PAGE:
Fisheries Director Dr Anthony Gruppetta immediately rebutted these allegations, claiming that the figure of 11 million kg+ also included transhipments of tuna products from other countries, citing Morocco, Turkey and Libya as examples.
However, this has only raised additional questions regarding whether transhipments from third countries can be counted in official trade records as re-exports from the last port of call.
ICCAT’s recommendation 2007-10 defines “re-export” as “any movement of bluefin tuna in its harvested or processed form (including farmed) from the territory of a Contracting Party Country where it has been previously imported.”
However, declarations submitted by the European Commission to ICCAT suggest that for the year ending December 31 2007, Malta had imported no live bluefin tuna at all.
This is doubly anomalous, considering that Dr Gruppetta confirmed with MaltaToday that one (unidentified) Maltese fish-farm carried over to this year an excess 200,000 kg of bluefin tuna which had been caught by a Moroccan purse-seiner in 2007. This would surely qualify as a Maltese import, but Malta’s declarations to the Commission for 2007, subsequently passed onto to ICCAT, do not feature a single kilogramme of tuna imported from Morocco corresponding to that period.
Questions have also surfaced regarding individual transhipments cited by the Ministry. For example, in January 2008 Malta would have transhipped 1.23 million kg from Libya and Turkey. Turkey’s quota for last year was 0.9 million kg, of which 0.85 million kg had already been exported by December 31 2007. This means that Turkey’s share of the above transhipment could not have exceeded 0.05 million kg… and Libya had no ICCAT registered tuna ranches in 2007.

Weight problems
Having examined statistical data supplied by this newspaper two weeks ago, the Fisheries and Aquaculture branch of the MRRA now claims that the Japanese customs figures are “technically correct”, but argues that MaltaToday has misinterpreted these figures owing to the industry’s complex system of weight conversion.
Malta, a ministry spokesman explained, adheres to the “round-weight” system – weighing each individual fish separately – whereas ICCAT and Japan employ a conversion system, calculating the weight of each fish from the weight of its individual processed body parts.
According to this hypothesis, Malta would have exported 6.7 million kg of locally farmed fish, and an additional 5 million kg worth of transhipments in round-weight figures (source: MRRA).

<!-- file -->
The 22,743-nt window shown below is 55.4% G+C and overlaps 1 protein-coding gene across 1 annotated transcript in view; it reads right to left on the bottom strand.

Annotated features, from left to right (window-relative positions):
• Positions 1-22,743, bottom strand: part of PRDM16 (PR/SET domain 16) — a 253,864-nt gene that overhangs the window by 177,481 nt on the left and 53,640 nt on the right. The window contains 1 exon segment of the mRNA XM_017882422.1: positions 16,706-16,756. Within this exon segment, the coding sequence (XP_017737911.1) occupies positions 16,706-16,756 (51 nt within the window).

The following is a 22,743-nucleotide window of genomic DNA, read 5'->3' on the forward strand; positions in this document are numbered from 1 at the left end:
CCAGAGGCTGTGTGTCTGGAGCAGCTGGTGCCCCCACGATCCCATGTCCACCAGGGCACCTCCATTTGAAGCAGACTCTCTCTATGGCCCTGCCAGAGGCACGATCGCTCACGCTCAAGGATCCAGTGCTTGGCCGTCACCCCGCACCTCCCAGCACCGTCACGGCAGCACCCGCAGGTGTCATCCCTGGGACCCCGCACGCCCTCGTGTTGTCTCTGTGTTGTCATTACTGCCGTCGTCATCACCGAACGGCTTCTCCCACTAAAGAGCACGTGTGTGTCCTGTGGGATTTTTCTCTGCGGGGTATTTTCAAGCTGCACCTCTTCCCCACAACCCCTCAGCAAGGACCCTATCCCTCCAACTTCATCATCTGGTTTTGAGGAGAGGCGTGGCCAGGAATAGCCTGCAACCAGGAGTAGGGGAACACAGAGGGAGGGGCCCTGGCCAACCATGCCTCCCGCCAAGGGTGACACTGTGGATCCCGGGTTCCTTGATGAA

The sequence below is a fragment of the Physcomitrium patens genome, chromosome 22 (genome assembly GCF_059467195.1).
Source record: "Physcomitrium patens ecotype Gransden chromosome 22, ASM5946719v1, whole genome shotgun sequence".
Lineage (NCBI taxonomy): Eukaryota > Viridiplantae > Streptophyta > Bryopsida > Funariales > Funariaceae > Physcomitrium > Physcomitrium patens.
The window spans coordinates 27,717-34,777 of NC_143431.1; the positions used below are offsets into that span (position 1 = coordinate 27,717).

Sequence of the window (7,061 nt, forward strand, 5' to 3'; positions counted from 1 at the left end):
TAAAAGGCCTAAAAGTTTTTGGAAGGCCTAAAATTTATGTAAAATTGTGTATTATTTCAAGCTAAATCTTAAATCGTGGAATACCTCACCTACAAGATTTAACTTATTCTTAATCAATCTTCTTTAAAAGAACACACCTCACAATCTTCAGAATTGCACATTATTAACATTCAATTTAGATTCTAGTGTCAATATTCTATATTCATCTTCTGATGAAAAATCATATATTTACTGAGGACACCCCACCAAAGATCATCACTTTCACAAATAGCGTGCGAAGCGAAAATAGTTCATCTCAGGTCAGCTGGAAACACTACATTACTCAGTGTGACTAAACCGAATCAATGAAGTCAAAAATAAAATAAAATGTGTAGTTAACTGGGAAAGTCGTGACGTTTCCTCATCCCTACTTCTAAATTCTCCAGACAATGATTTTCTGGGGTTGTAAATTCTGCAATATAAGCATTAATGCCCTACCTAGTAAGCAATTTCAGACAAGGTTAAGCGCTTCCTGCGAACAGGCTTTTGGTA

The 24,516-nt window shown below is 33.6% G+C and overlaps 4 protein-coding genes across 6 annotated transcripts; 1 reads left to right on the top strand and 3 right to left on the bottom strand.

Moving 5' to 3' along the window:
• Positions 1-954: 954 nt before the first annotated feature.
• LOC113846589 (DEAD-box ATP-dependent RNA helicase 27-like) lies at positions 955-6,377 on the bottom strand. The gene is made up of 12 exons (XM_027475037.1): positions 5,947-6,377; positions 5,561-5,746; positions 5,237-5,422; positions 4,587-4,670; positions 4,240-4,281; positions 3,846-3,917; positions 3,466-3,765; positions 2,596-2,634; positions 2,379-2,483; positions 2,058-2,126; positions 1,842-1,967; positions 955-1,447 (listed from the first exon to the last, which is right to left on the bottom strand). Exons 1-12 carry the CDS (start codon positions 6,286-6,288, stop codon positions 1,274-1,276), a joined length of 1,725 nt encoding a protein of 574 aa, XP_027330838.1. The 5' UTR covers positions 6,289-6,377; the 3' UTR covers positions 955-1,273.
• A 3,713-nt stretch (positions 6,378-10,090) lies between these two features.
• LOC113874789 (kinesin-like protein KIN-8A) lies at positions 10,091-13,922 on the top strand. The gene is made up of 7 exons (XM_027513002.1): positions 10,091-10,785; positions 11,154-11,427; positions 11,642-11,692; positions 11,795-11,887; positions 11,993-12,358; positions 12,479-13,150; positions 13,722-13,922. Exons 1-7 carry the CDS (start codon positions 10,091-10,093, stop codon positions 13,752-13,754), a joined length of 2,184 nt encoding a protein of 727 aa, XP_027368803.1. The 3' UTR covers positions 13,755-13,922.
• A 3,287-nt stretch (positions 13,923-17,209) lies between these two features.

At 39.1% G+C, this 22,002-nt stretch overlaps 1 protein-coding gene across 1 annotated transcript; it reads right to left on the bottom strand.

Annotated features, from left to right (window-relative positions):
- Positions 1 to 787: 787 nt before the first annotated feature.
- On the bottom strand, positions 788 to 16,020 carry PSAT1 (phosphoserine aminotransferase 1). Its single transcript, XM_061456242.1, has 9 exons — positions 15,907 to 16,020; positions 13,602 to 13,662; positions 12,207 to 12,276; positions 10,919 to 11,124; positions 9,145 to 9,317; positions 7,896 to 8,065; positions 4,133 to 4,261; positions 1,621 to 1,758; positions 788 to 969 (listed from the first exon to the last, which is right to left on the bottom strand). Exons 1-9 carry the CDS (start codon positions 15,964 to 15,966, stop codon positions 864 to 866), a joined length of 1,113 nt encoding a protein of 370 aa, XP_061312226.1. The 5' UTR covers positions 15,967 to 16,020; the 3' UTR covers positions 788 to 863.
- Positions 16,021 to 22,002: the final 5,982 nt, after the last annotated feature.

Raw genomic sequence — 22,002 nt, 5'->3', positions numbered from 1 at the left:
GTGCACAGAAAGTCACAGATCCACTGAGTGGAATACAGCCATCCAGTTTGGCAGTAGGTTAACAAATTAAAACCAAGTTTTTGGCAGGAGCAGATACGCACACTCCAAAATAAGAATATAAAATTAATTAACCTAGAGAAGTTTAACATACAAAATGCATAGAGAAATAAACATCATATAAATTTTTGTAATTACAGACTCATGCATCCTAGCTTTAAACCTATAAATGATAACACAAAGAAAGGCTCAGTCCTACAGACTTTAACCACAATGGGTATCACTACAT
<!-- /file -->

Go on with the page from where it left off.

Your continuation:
But this raises an immediate question: many of these transhipments involved tuna which had already been processed and frozen by the time it reached Malta for re-export. How, then, did the Ministry calculate the mass of these transhipments in round-weights, when there was no whole fish to actually weigh using that system?
These and other unanswered questions suggest that, despite threats of legal action by the operators of Mareblu Tuna Farm Ltd, Ta’ Mattew Tuna Farm Ltd, Fish Tuna Farm Ltd, Melita Tuna Farm Ltd and AJD Tuna Ltd (the latter threat having already been carried out), there is indeed something dubious and questionable in Malta’s tuna ranching trade. MaltaToday therefore feels compelled to dig deeper into this murky affair.

How Malta’s tuna trade works

Malta is involved in the tuna trade on two distinct fronts: fishing, and ranching.
The local tuna fishing fleet is considered tiny by international standards, and except for one medium size tuna purse-seiner, employs only traditional long-line vessels.
Last season, Maltese fishermen declared a mere 142,700 kg in total catch, out of a total of 11 million kg declared by the industry. By all accounts – including the European Commission’s – the impact of this industry on Mediterranean tuna stocks is negligible.
The rest of Malta’s tuna stock is accounted for by the local ranching industry, which, with a total (declared) capacity of 12 million kg, makes this country arguably the foremost bluefin tuna ranching superpower in the world.
Local tuna ranches operate by purchasing live tuna caught mainly by international fleets: French, Spanish, Italian, Libyan, Moroccan and Turkish, among other nationalities. The imported tuna are then held, fattened and harvested in cages in Malta-based cages. The vast majority (over 90%) ends up on the Japanese market, where the fish can fetch prices of up to €20 a kilo.
For this reason, Malta is also among the largest Mediterranean employer of “purse-seiner” vessels: equipped with large nets capable of hauling much larger quantities of tuna in shorter time-frames.
International conservation groups such as Greenpeace and the Word Wildlife Fund hold these fleets responsible for ‘serial overfishing’ of bluefin tuna, which is now officially listed as a critically endangered species.